Statement on Indigenous identifiers in the CLSA

Monday, September 14, 2020

In consultation with leaders in the field of Indigenous health research and members of the Indigenous community, the Canadian Longitudinal Study on Aging (CLSA) is currently reviewing its policies and procedures related to the governance and use of Indigenous identifiers in the CLSA.

Within the CLSA, approximately 3.7% of participants self-identified as Indigenous during baseline data collection between 2010 and 2015.

One of the guiding principles of the CLSA platform is to support research that benefits all people living in Canada.  The CLSA is committed to working with Indigenous partners to ensure that all research involving First Nations, Métis and Inuit peoples is conducted in a manner that respects Indigenous data governance principles and rights.

Articles 9.1 and 9.2 of the Tri-Council Policy Statement: Ethical Conduct for Research Involving Humans outline the requirement of community engagement in Indigenous research, including for research in which Indigenous identity is used as a variable for the purpose of analysis of the research data. The CLSA is committed to working with Indigenous researchers and partners to abide by the requirements of this policy.

All approved data users can expect changes in the coming months that include:

  • Updates to how Indigenous identifiers are coded in the CLSA dataset.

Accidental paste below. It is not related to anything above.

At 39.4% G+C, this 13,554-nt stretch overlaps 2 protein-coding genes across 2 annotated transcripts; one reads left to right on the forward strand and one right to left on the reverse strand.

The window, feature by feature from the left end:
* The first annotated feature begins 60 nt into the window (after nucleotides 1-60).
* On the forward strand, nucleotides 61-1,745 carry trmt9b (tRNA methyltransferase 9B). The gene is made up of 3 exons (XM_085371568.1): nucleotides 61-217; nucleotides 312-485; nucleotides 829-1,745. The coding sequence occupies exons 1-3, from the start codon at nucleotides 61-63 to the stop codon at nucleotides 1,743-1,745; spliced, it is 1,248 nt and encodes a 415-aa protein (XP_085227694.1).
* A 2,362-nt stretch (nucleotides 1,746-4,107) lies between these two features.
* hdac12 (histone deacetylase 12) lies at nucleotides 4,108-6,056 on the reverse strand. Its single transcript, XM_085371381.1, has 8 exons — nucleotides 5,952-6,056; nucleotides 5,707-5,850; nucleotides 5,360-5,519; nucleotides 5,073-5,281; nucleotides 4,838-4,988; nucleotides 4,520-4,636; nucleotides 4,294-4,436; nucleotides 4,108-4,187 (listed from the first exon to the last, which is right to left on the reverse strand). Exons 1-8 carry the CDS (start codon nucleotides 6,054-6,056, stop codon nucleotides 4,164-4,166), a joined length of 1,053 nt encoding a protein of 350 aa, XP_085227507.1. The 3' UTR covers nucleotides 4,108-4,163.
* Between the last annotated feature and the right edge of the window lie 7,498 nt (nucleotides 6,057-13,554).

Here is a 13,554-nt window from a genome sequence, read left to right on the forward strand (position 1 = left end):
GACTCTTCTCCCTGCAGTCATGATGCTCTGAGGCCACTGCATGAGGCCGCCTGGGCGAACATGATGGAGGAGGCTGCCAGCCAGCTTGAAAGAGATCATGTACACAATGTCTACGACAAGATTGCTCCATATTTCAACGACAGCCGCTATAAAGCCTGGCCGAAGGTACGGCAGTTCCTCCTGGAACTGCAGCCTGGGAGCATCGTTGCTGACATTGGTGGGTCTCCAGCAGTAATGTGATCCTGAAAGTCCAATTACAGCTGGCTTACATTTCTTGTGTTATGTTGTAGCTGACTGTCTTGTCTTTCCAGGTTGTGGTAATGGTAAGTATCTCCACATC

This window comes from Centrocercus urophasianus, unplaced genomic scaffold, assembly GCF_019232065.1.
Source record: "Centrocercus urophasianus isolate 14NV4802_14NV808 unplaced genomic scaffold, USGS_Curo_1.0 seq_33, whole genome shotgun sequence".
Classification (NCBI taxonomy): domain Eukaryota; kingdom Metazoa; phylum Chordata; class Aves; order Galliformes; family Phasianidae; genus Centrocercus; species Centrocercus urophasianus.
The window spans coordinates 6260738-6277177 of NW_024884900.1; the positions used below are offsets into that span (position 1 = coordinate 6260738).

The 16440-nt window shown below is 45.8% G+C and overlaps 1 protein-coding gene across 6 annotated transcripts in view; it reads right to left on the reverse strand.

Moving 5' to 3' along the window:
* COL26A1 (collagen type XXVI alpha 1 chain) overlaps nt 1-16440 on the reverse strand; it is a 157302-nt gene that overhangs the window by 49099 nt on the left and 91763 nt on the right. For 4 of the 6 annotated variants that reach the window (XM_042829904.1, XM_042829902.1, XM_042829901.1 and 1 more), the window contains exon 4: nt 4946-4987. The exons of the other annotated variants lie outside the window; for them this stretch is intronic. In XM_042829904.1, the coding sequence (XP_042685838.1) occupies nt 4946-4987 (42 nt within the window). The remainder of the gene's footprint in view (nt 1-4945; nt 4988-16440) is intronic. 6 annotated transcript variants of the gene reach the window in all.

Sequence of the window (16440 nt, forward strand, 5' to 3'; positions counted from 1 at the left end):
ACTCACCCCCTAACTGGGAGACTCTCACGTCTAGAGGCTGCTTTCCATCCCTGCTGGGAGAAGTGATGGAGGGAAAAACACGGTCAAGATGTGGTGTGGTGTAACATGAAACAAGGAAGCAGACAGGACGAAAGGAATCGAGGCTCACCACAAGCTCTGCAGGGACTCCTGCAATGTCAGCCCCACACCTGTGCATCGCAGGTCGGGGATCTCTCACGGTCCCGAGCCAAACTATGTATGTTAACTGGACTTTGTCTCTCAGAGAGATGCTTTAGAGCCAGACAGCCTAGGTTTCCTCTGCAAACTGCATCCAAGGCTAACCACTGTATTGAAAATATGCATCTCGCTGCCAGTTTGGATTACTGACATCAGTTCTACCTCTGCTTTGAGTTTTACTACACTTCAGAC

• Updates to the data application process involving requests for data that will include analyses using Indigenous identifiers.
  • Changes to how projects requesting Indigenous identifiers are assessed.
  • Updates to the CLSA Publication Policy, including changes to the review process for manuscripts, presentations or other knowledge-based products that use Indigenous identifiers.

Please note that all current users of the CLSA data should not undertake specific analyses related to Indigenous populations within the CLSA unless those analyses are consistent with the objectives of their approved research project. In addition, the CLSA Publication Policy requires all pre-publication manuscripts be sent to the CLSA for review at least 15 working days prior to submission to a journal. 

The CLSA thanks Dr. Jennifer Walker, Canada Research Chair in Indigenous Health at Laurentian University, the Native Women’s Association of Canada, the First Nations Information Governance Centre and the CIHR Institutes of Indigenous Peoples’ Health, Aging, and Population and Public Health for sharing expertise, contributing to an ongoing dialogue, and helping the CLSA learn more about respectful research conduct involving First Nations, Métis and Inuit peoples.